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Johnson feels heat from Trump, conservatives to reject Senate border deal

Speaker Mike Johnson (R-La.) is under pressure from conservatives and former President Trump to reject an emerging bipartisan border and Ukraine aid package even as he gets the squeeze from the Senate GOP and White House.

Republican senators in support of the deal argue that the leverage of Ukraine aid has given them a unique opportunity to secure key border reforms from a Democratic administration, but the former president, who Johnson says he has consulted, is urging him to reject any legislation that isn’t “perfect.”

The situation leaves little space to operate for the Speaker, who retains a historically slim House majority and is already dealing with rumblings about a move to oust him.

The Speaker emerged from a White House meeting with President Biden and congressional leaders Wednesday — which Sen. Josh Hawley (R-Mo.) said appeared designed to “strong-arm” him into accepting the Senate deal — remaining highly critical of its reported contents and renewing his calls for Biden to take executive actions at the border.

“If the bill looks like some of the things that have been rumored, of course it’s dead in the House, because it wouldn’t solve the problem,” Johnson said Wednesday on CNN.

Yet Johnson did not completely shut the door on the deal, saying that he needs to wait to see the text of any bill and could not answer questions about a hypothetical.

As he faces pressure on multiple fronts, Johnson insisted on Fox News: “No one is strong-arming me.”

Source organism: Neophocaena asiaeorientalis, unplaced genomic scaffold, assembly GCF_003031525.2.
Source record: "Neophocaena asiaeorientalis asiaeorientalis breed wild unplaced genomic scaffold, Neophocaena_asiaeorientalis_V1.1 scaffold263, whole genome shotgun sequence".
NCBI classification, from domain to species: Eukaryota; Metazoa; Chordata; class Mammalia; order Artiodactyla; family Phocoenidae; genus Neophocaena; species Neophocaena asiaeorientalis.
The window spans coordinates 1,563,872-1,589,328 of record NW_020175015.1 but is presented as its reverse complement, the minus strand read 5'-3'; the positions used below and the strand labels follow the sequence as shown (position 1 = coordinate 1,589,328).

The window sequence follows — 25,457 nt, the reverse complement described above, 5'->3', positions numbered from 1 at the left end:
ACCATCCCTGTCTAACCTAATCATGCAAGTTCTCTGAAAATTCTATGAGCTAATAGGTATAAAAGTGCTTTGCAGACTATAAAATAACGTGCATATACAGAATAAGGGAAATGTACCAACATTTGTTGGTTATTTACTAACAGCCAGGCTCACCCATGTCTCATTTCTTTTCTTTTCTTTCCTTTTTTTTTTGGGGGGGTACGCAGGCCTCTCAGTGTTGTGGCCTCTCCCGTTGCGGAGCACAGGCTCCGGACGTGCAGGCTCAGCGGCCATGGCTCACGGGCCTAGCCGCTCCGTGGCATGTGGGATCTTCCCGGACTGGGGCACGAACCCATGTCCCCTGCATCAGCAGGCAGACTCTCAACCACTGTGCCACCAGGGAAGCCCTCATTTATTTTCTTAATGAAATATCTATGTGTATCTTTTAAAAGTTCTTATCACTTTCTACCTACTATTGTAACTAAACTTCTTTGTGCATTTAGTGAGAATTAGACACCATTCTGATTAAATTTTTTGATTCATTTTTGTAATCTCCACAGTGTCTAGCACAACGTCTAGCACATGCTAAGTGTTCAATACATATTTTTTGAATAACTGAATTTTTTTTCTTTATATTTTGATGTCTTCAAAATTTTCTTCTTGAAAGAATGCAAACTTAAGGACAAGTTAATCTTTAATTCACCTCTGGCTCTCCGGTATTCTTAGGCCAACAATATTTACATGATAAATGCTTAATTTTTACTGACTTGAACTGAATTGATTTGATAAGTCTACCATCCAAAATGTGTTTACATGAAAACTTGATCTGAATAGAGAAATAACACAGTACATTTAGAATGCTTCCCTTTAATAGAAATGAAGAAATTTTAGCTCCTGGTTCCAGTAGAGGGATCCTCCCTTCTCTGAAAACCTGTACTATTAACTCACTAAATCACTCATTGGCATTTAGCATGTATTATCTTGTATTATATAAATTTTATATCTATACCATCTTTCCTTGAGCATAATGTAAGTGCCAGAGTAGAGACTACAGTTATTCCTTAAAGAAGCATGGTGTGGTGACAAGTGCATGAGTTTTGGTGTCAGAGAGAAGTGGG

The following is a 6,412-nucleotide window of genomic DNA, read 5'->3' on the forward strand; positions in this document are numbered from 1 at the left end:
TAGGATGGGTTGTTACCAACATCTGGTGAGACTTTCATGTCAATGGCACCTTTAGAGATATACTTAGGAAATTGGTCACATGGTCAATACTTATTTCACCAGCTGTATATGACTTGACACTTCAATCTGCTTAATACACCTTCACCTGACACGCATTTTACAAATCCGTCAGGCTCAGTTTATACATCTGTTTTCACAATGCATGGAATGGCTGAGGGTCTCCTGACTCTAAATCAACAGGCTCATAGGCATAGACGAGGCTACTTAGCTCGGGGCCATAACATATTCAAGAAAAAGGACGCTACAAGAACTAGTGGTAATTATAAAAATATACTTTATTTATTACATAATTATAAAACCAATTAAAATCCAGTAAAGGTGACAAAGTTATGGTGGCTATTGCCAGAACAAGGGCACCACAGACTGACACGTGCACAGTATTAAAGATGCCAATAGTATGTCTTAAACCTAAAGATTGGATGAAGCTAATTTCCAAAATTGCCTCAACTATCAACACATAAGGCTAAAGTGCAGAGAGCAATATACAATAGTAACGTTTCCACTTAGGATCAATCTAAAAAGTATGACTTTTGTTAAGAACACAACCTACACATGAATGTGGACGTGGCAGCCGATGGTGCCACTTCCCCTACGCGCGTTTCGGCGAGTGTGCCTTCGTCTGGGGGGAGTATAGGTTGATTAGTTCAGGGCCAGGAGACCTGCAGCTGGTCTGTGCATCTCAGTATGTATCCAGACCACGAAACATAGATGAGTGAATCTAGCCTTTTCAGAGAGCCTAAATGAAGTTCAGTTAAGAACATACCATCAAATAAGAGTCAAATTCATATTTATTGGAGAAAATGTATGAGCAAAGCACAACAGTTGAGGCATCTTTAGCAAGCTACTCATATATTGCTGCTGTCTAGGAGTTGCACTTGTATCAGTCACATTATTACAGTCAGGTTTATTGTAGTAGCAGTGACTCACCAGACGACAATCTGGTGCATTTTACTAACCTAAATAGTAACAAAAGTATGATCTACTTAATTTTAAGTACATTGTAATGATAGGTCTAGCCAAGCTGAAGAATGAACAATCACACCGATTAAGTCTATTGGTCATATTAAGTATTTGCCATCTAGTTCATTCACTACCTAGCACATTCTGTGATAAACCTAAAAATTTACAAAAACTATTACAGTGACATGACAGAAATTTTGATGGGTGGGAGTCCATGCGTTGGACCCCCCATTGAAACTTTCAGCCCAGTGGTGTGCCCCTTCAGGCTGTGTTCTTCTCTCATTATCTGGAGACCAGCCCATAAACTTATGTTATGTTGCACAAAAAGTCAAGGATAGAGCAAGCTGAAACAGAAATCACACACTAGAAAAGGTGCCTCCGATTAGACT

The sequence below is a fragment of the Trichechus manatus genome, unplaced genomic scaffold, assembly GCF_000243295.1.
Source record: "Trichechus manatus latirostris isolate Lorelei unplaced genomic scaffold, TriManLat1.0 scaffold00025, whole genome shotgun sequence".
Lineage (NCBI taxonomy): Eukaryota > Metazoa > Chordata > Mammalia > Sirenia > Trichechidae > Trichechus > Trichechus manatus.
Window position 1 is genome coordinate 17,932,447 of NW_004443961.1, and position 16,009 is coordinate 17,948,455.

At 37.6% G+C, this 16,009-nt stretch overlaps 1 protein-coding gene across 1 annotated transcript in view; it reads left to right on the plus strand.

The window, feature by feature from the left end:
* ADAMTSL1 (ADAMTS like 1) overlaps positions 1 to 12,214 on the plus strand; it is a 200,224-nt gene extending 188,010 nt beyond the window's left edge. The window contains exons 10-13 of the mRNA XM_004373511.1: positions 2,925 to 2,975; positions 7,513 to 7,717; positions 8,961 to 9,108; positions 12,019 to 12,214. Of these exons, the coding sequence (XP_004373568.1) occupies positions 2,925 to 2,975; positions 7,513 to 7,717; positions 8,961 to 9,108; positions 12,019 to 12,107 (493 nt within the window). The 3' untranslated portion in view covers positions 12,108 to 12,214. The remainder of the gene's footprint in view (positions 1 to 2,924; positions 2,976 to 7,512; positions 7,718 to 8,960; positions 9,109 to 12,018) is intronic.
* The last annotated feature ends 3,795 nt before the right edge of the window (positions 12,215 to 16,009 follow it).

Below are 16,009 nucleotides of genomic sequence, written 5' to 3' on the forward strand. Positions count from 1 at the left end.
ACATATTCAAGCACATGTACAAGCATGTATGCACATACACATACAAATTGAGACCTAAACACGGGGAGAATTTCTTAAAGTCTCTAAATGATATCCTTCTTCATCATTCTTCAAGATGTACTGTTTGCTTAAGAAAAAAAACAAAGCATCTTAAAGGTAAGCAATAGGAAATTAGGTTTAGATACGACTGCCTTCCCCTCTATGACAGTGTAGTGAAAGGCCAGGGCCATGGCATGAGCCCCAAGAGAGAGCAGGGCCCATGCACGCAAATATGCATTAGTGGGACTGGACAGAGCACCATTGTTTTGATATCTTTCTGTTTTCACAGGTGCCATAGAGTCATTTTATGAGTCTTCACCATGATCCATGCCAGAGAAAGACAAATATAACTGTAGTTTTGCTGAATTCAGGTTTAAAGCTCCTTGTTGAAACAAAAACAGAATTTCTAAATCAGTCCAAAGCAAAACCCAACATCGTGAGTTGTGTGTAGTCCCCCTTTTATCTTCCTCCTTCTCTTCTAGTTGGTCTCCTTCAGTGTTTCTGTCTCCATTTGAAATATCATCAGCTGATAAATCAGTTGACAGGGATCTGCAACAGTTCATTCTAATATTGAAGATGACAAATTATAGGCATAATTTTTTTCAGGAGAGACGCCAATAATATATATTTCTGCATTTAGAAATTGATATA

Many House Republicans are more than willing to rule out a border measure that does not go as far as their Secure the Border Act — a sweeping migration policy bill that Senate Majority Leader Chuck Schumer (D-N.Y.) has said would be dead on arrival in the upper chamber.

The Senate deal is expected to include changes to asylum policy, but negotiators have said that the issue of humanitarian parole is a major sticking point in the talks.

And in a presidential election year, some Republicans say a deal could neutralize a potent political issue for their party.

“The worst thing we could do is to give the appearance that we’ve done something on border security, to give the American people false hope and a false impression that we’ve done something that will make a difference,” Rep. Bob Good (R-Va.), chair of the hard-line conservative House Freedom Caucus, said of the Senate border deal.

Democrats and the Biden administration, Good later added, “want to look like they care about the border then run out the clock and hope that he wins reelection so they never have to implement what they’re not going to implement anyway.”

The most important of the border deal critics is Trump, who posted late Wednesday on his Truth Social website that he expects Johnson to “only make a deal that is PERFECT ON THE BORDER.”

Fox News host Laura Ingraham said Wednesday night that the former president is “extremely adamant” that the Speaker should be against the deal and that the president can take executive action on the border without “some new bill.”